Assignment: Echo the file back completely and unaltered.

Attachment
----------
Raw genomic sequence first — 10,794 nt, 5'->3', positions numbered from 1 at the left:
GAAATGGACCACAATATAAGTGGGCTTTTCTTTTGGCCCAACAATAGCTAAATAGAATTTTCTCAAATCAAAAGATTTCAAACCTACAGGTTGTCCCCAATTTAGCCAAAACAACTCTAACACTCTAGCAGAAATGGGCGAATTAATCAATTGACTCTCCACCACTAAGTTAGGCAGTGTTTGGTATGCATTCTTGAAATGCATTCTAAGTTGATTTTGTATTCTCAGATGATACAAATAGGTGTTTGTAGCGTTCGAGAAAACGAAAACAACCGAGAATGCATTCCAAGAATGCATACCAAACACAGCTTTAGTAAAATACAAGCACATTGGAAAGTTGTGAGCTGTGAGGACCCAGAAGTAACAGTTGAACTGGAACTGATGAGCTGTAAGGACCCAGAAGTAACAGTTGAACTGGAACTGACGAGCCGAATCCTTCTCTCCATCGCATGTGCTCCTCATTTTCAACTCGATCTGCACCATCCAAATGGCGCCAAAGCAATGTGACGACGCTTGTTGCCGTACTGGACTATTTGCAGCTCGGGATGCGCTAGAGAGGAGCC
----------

Raw genomic sequence first — 10,794 nt, 5'->3', positions numbered from 1 at the left:
GAAATGGACCACAATATAAGTGGGCTTTTCTTTTGGCCCAACAATAGCTAAATAGAATTTTCTCAAATCAAAAGATTTCAAACCTACAGGTTGTCCCCAATTTAGCCAAAACAACTCTAACACTCTAGCAGAAATGGGCGAATTAATCAATTGACTCTCCACCACTAAGTTAGGCAGTGTTTGGTATGCATTCTTGAAATGCATTCTAAGTTGATTTTGTATTCTCAGATGATACAAATAGGTGTTTGTAGCGTTCGAGAAAACGAAAACAACCGAGAATGCATTCCAAGAATGCATACCAAACACAGCTTTAGTAAAATACAAGCACATTGGAAAGTTGTGAGCTGTGAGGACCCAGAAGTAACAGTTGAACTGGAACTGATGAGCTGTAAGGACCCAGAAGTAACAGTTGAACTGGAACTGACGAGCCGAATCCTTCTCTCCATCGCATGTGCTCCTCATTTTCAACTCGATCTGCACCATCCAAATGGCGCCAAAGCAATGTGACGACGCTTGTTGCCGTACTGGACTATTTGCAGCTCGGGATGCGCTAGAGAGGAGCC